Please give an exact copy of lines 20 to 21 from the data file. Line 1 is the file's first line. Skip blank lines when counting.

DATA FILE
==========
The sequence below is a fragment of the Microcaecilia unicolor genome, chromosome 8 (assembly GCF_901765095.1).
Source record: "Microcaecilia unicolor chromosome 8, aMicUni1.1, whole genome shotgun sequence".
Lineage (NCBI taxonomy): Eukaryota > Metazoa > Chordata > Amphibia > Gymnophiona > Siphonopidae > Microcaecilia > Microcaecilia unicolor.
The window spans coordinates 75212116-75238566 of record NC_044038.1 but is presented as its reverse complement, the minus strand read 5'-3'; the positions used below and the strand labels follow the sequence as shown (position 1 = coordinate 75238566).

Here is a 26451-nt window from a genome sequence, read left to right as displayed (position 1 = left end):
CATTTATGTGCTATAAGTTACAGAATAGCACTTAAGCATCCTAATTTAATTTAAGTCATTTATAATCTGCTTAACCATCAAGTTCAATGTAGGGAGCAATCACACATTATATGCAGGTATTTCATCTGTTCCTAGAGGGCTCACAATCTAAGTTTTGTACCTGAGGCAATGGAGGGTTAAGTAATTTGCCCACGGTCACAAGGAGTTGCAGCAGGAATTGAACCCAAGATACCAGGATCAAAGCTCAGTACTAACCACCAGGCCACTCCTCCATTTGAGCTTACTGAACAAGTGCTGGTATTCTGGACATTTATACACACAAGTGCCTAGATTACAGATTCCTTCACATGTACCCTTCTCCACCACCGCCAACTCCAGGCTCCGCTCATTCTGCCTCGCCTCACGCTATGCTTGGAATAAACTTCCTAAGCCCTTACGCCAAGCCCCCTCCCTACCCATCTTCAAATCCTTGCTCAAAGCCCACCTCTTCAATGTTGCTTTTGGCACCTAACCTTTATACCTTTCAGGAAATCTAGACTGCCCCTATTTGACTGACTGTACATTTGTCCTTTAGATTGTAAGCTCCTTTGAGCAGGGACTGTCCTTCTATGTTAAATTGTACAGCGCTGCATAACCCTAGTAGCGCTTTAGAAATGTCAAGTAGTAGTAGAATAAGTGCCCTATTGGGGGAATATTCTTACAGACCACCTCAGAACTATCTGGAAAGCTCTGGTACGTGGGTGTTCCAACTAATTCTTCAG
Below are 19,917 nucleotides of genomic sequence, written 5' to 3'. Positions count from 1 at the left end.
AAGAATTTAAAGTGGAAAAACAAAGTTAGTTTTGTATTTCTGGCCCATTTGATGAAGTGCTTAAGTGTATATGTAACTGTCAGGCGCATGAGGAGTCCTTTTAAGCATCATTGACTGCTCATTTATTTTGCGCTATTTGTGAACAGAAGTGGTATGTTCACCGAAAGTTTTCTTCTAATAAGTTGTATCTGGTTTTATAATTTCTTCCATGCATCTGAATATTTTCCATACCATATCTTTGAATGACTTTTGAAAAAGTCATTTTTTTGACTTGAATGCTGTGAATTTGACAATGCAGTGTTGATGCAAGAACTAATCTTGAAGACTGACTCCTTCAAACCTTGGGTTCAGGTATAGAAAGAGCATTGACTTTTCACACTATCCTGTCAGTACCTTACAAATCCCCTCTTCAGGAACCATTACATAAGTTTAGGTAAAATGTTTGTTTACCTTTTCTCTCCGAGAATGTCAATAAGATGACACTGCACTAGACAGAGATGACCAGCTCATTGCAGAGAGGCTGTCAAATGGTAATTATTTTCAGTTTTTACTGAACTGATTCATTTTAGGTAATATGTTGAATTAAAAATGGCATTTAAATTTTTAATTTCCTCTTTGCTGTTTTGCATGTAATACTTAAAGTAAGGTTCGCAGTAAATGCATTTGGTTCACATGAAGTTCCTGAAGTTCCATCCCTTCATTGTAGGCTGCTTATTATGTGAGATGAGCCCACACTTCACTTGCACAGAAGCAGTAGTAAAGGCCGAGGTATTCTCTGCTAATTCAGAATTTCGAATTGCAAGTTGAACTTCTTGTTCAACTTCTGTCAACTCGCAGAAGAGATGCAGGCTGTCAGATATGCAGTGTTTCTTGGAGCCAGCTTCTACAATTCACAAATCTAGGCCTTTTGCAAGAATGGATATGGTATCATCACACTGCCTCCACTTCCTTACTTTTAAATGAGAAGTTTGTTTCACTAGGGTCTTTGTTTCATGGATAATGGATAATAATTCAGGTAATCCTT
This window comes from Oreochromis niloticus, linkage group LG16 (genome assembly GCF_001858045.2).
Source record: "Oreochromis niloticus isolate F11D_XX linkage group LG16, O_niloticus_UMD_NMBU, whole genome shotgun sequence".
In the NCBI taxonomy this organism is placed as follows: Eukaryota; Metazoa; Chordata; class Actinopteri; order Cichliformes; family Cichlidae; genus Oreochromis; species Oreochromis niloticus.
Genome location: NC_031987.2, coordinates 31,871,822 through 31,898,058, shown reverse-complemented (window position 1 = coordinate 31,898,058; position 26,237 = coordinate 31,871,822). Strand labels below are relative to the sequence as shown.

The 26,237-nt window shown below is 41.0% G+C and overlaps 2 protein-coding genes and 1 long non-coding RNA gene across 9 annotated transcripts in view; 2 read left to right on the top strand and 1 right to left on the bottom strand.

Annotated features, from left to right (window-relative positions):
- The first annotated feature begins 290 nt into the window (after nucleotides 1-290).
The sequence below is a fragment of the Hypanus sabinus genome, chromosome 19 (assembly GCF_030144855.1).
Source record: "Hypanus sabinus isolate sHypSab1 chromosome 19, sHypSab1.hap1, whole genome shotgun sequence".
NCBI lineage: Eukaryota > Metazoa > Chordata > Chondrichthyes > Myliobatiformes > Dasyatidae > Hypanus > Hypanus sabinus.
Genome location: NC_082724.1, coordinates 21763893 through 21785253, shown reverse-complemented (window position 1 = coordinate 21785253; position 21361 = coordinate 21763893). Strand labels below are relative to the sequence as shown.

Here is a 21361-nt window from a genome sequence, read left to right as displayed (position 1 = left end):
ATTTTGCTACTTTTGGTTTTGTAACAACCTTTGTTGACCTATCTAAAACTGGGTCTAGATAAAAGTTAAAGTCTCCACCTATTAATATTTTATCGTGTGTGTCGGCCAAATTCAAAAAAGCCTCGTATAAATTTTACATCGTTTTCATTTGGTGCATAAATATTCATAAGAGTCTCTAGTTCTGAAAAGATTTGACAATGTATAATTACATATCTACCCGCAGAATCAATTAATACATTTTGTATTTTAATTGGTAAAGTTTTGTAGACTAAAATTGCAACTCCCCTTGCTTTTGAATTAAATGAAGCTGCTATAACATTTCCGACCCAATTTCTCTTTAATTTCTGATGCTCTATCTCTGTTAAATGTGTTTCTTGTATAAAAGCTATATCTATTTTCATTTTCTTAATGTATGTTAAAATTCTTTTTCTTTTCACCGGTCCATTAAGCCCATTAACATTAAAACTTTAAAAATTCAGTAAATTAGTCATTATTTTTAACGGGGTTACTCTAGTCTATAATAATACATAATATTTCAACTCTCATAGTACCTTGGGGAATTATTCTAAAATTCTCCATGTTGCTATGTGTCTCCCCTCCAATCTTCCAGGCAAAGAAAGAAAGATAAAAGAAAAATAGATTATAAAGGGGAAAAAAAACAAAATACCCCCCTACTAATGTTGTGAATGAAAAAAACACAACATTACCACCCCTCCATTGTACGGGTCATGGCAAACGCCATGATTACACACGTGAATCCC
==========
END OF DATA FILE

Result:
Here is a 21361-nt window from a genome sequence, read left to right as displayed (position 1 = left end):
ATTTTGCTACTTTTGGTTTTGTAACAACCTTTGTTGACCTATCTAAAACTGGGTCTAGATAAAAGTTAAAGTCTCCACCTATTAATATTTTATCGTGTGTGTCGGCCAAATTCAAAAAAGCCTCGTATAAATTTTACATCGTTTTCATTTGGTGCATAAATATTCATAAGAGTCTCTAGTTCTGAAAAGATTTGACAATGTATAATTACATATCTACCCGCAGAATCAATTAATACATTTTGTATTTTAATTGGTAAAGTTTTGTAGACTAAAATTGCAACTCCCCTTGCTTTTGAATTAAATGAAGCTGCTATAACATTTCCGACCCAATTTCTCTTTAATTTCTGATGCTCTATCTCTGTTAAATGTGTTTCTTGTATAAAAGCTATATCTATTTTCATTTTCTTAATGTATGTTAAAATTCTTTTTCTTTTCACCGGTCCATTAAGCCCATTAACATTAAAACTTTAAAAATTCAGTAAATTAGTCATTATTTTTAACGGGGTTACTCTAGTCTATAATAATACATAATATTTCAACTCTCATAGTACCTTGGGGAATTATTCTAAAATTCTCCATGTTGCTATGTGTCTCCCCTCCAATCTTCCAGGCAAAGAAAGAAAGATAAAAGAAAAATAGATTATAAAGGGGAAAAAAAACAAAATACCCCCCTACTAATGTTGTGAATGAAAAAAACACAACATTACCACCCCTCCATTGTACGGGTCATGGCAAACGCCATGATTACACACGTGAATCCC